But she says that when she stops breastfeeding her son, she’ll seek treatment, and with this thought she hopes for a better future. “It’s important to get the treatment, to be healthier and have a normal life”, she says.
The pilot project will focus on making it easier for families like the Riaños to access diagnosis and treatment for Chagas disease.
A small town microbiologist against Chagas
Maria Mercedes is a bacteriologist in the small town of Támara, situated in a rural area famous for its coffee production. She began coordinating the laboratory at the town’s San Miguel Health Centre in November 2016. Her daily work consists of receiving patients and processing blood samples for the diagnosis of certain diseases.
Before the start of the project in March 2017, everything was different. Patients had to travel to the distant departmental capital for testing – an expensive trip that few had the resources to undertake. It took months for patients to get test results back.
"From March onwards, everything changed as the trainings began. The patient’s life is already so much easier, the blood sample can be taken here, and we send it from here to the hospital at Yopal, where it is processed. Now patients see their doctor and go to the laboratory the same day. In less than 15 to 20 days patients have results now.”
A street in Tamara
She also adds that with the new project, patients are already being treated in the health centre. Moreover, with the support of RedSalud, an important private health network in the country, development of paraclinical exams for Chagas patients also has been easier.
Maria is originally from Recetor, another municipality in Casanare where kissing bugs and Chagas disease are also found. The pilot project isn’t currently active there, but she hopes that one day the project could be implemented throughout Casanare and then throughout the country.
Running the access project
At the centre of the pilot project is doctor Rafael Herazo, from DNDi, along with the Health Secretary of the department. He found himself drawn to the project to help neglected Chagas patients. Now he travels regularly to the municipalities to train health workers and ensure that everything is running smoothly. He often attends appointments, helping doctors and patients alike in clearing uncertainties and misunderstandings about the disease.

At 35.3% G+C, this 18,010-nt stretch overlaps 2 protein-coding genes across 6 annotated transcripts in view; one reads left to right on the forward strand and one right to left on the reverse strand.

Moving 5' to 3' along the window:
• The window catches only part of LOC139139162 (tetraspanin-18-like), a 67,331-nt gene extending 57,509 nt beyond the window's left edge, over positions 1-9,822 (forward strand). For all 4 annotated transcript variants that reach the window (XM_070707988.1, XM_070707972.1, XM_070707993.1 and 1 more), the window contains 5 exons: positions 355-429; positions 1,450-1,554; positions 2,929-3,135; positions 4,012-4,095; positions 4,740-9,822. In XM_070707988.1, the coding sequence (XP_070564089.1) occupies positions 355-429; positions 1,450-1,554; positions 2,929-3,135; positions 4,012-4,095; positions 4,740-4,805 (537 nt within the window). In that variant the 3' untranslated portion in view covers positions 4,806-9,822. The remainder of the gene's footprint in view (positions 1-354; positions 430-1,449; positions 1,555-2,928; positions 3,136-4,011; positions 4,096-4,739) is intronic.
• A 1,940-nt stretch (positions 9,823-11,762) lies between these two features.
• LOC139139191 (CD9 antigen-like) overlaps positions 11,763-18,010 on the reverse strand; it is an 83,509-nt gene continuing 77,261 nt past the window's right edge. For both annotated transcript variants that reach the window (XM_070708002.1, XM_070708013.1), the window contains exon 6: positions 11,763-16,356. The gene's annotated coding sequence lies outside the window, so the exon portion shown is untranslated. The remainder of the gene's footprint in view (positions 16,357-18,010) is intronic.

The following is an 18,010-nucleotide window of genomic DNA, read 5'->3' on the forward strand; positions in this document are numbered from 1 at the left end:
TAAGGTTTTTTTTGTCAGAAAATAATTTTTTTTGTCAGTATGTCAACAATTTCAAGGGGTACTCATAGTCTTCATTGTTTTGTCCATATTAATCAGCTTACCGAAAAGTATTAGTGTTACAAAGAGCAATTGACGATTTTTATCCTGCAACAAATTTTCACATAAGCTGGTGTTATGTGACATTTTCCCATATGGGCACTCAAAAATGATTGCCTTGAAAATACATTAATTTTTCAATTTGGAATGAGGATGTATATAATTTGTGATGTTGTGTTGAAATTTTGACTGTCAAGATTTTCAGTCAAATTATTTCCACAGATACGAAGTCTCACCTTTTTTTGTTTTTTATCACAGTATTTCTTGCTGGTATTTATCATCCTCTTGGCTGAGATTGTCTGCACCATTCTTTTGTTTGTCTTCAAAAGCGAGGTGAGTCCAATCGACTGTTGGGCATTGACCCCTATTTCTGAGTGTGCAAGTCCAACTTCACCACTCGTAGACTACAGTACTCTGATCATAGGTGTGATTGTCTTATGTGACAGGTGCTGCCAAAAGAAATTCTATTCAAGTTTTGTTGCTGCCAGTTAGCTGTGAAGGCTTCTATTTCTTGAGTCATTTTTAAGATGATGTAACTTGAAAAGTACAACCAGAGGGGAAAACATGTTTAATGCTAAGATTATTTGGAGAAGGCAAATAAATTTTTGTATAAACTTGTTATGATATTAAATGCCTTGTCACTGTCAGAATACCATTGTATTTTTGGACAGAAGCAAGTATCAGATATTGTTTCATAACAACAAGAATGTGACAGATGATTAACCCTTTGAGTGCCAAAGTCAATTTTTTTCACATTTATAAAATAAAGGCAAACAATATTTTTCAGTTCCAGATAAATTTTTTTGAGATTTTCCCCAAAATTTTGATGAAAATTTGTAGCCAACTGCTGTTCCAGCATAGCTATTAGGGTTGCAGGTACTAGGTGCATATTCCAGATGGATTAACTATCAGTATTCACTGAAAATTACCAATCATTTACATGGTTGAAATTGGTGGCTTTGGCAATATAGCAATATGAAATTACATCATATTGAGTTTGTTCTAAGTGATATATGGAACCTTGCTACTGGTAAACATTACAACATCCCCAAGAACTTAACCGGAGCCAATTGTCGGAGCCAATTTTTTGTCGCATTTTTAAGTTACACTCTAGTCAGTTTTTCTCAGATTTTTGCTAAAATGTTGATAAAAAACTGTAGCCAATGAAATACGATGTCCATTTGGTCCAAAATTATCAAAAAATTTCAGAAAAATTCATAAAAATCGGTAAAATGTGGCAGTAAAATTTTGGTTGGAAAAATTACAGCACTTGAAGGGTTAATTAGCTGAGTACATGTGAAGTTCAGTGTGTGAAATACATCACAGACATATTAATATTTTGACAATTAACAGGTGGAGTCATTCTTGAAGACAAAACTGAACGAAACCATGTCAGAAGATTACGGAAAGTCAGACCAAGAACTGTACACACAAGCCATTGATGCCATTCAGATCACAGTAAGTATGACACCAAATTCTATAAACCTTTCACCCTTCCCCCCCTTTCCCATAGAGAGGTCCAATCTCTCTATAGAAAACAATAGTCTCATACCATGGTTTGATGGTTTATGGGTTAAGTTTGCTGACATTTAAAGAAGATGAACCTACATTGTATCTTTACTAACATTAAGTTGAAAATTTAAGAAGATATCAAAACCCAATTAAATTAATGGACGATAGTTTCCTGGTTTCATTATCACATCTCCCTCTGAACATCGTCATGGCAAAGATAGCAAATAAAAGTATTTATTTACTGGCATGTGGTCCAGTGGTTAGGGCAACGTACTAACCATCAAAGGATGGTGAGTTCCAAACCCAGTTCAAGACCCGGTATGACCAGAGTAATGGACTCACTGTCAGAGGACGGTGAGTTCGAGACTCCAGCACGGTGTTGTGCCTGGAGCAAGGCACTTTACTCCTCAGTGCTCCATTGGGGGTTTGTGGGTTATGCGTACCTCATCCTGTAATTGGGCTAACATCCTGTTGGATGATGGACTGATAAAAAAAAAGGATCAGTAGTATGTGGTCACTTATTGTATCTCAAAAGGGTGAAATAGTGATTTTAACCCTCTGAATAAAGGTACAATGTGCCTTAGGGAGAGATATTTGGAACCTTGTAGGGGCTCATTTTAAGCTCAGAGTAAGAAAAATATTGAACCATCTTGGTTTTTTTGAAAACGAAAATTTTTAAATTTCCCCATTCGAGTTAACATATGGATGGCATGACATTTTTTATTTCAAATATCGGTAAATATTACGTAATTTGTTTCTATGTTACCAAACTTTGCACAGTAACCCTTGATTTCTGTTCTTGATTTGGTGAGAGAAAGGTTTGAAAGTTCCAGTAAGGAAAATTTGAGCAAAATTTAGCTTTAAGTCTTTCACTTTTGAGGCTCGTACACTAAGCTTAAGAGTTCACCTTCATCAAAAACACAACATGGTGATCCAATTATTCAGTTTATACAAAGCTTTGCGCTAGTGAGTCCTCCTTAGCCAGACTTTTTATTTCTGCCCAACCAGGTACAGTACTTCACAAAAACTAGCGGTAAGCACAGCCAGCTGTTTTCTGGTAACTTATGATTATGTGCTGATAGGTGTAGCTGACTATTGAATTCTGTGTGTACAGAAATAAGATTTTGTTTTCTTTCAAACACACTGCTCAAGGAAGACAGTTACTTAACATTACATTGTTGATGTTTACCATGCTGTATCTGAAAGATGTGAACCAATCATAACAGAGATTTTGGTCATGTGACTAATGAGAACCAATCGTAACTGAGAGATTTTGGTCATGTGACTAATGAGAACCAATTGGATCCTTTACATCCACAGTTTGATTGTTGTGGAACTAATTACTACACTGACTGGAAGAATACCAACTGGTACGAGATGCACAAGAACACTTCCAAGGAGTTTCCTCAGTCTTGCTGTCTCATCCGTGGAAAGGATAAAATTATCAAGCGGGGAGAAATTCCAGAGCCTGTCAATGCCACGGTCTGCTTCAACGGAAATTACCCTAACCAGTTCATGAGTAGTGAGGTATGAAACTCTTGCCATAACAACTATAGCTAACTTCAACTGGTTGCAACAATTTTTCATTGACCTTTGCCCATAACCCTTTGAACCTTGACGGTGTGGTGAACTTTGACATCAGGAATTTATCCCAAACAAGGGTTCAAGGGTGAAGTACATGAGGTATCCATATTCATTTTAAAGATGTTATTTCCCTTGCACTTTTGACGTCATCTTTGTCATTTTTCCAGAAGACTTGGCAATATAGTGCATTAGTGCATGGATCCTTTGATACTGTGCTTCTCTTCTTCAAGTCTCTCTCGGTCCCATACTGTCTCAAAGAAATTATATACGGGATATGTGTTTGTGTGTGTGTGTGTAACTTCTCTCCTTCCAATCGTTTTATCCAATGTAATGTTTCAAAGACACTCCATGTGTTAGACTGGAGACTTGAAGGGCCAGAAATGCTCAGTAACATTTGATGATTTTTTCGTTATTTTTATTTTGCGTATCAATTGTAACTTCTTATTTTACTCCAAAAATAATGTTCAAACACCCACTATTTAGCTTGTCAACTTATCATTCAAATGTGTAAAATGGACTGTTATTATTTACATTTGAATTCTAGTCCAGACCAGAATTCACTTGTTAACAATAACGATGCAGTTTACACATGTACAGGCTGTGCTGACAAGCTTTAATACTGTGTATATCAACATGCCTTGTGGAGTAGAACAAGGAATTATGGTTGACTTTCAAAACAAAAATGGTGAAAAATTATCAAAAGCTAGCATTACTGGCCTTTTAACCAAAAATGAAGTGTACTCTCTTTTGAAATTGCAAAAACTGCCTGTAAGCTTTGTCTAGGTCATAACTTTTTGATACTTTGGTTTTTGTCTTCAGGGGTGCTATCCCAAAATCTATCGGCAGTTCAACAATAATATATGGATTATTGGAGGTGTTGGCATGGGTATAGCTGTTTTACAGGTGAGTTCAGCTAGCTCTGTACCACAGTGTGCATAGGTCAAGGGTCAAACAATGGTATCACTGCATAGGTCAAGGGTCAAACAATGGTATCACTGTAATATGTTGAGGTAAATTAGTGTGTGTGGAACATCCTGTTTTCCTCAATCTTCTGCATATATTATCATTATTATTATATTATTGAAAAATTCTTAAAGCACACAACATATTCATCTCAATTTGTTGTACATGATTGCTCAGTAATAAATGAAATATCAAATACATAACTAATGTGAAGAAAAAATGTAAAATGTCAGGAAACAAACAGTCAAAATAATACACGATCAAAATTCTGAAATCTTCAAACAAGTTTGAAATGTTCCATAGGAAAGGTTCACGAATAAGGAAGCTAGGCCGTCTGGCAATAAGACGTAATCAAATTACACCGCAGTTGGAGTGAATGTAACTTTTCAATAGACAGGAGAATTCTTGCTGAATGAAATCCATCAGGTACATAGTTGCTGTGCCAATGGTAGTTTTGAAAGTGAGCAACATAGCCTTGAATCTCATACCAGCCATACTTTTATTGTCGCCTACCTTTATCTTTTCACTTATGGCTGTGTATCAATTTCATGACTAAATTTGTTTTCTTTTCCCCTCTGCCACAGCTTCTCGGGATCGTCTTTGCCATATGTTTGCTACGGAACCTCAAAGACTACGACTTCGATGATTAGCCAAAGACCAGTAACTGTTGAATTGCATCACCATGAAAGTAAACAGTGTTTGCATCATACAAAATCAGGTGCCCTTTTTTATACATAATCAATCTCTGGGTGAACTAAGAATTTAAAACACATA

In each health centre he visits, the project involves everyone: doctors, health personnel, lab coordinators, and the technicians responsible for controlling kissing bugs.
And this dedication is starting to show. In only one year there has been an increase of 1,455% and 1,129% in the number of patients with access to testing for Chagas in the municipalities of Támara and Nunchía, respectively. This would only be possible with the support of the Ministry of Health, Secretaries of Health, and other allies including the National Institute of Health.
Along with the simplification of diagnostic processes and training of professionals already in place, the project is soon to launch an outreach strategy to promote early diagnosis and treatment. There is a prevailing belief among doctors and patients alike that treatment is not necessary or is only available for children. The outreach plan will help to raise awareness among patients about the disease, reduce stigma and fear, and inform them about treatment options.
A clinic in Nunchia
To make the pilot project a reality. DNDi has been working in partnership with different actors such as the Chagas Coalition, PAHO/WHO, Mundo Sano Foundation, the pharmaceutical industry, academia, patient associations, non-profit organizations, and governments and health authorities in both endemic and non-endemic countries.
Rafael looks to the future with hope, with the prospect of expanding the project to the whole country and then, to Latin America. Colombia’s pilot project is only the first part of a wider, regional plan being developed by DNDi and partners to expand access to care for Chagas patients by strengthening local capacities while supporting governments’ efforts to fortify policies and scale up public health responses.